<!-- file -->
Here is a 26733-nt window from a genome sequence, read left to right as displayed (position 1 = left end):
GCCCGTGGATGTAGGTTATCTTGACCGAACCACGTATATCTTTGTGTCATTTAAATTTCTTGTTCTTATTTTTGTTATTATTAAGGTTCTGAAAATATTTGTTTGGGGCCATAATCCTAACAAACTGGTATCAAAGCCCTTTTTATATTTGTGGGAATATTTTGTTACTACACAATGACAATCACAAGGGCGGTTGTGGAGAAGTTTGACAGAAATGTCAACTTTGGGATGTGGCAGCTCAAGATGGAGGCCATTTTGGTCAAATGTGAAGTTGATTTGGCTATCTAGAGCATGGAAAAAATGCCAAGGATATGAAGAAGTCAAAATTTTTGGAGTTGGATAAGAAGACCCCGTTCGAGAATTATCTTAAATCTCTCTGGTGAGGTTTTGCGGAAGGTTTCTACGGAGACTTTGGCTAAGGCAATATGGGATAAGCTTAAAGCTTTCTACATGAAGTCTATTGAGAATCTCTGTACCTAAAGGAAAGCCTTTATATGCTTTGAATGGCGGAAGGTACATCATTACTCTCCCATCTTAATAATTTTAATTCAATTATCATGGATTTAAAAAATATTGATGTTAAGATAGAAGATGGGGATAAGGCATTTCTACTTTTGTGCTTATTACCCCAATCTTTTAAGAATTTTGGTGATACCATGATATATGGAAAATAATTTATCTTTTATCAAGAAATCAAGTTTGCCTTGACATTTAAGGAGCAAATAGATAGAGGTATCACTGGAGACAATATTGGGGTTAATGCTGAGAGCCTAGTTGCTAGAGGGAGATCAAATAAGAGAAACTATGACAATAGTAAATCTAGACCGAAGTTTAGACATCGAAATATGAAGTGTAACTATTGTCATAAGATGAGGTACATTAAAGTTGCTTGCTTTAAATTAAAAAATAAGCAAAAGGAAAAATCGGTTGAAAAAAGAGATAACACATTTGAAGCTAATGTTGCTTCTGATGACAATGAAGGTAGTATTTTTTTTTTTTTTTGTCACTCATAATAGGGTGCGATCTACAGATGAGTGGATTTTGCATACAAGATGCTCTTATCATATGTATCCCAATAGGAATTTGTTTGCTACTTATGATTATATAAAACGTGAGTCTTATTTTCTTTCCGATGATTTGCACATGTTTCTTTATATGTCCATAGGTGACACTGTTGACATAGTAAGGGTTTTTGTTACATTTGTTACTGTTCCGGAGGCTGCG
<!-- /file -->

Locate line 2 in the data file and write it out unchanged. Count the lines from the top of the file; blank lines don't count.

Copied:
GCCCGTGGATGTAGGTTATCTTGACCGAACCACGTATATCTTTGTGTCATTTAAATTTCTTGTTCTTATTTTTGTTATTATTAAGGTTCTGAAAATATTTGTTTGGGGCCATAATCCTAACAAACTGGTATCAAAGCCCTTTTTATATTTGTGGGAATATTTTGTTACTACACAATGACAATCACAAGGGCGGTTGTGGAGAAGTTTGACAGAAATGTCAACTTTGGGATGTGGCAGCTCAAGATGGAGGCCATTTTGGTCAAATGTGAAGTTGATTTGGCTATCTAGAGCATGGAAAAAATGCCAAGGATATGAAGAAGTCAAAATTTTTGGAGTTGGATAAGAAGACCCCGTTCGAGAATTATCTTAAATCTCTCTGGTGAGGTTTTGCGGAAGGTTTCTACGGAGACTTTGGCTAAGGCAATATGGGATAAGCTTAAAGCTTTCTACATGAAGTCTATTGAGAATCTCTGTACCTAAAGGAAAGCCTTTATATGCTTTGAATGGCGGAAGGTACATCATTACTCTCCCATCTTAATAATTTTAATTCAATTATCATGGATTTAAAAAATATTGATGTTAAGATAGAAGATGGGGATAAGGCATTTCTACTTTTGTGCTTATTACCCCAATCTTTTAAGAATTTTGGTGATACCATGATATATGGAAAATAATTTATCTTTTATCAAGAAATCAAGTTTGCCTTGACATTTAAGGAGCAAATAGATAGAGGTATCACTGGAGACAATATTGGGGTTAATGCTGAGAGCCTAGTTGCTAGAGGGAGATCAAATAAGAGAAACTATGACAATAGTAAATCTAGACCGAAGTTTAGACATCGAAATATGAAGTGTAACTATTGTCATAAGATGAGGTACATTAAAGTTGCTTGCTTTAAATTAAAAAATAAGCAAAAGGAAAAATCGGTTGAAAAAAGAGATAACACATTTGAAGCTAATGTTGCTTCTGATGACAATGAAGGTAGTATTTTTTTTTTTTTTTGTCACTCATAATAGGGTGCGATCTACAGATGAGTGGATTTTGCATACAAGATGCTCTTATCATATGTATCCCAATAGGAATTTGTTTGCTACTTATGATTATATAAAACGTGAGTCTTATTTTCTTTCCGATGATTTGCACATGTTTCTTTATATGTCCATAGGTGACACTGTTGACATAGTAAGGGTTTTTGTTACATTTGTTACTGTTCCGGAGGCTGCG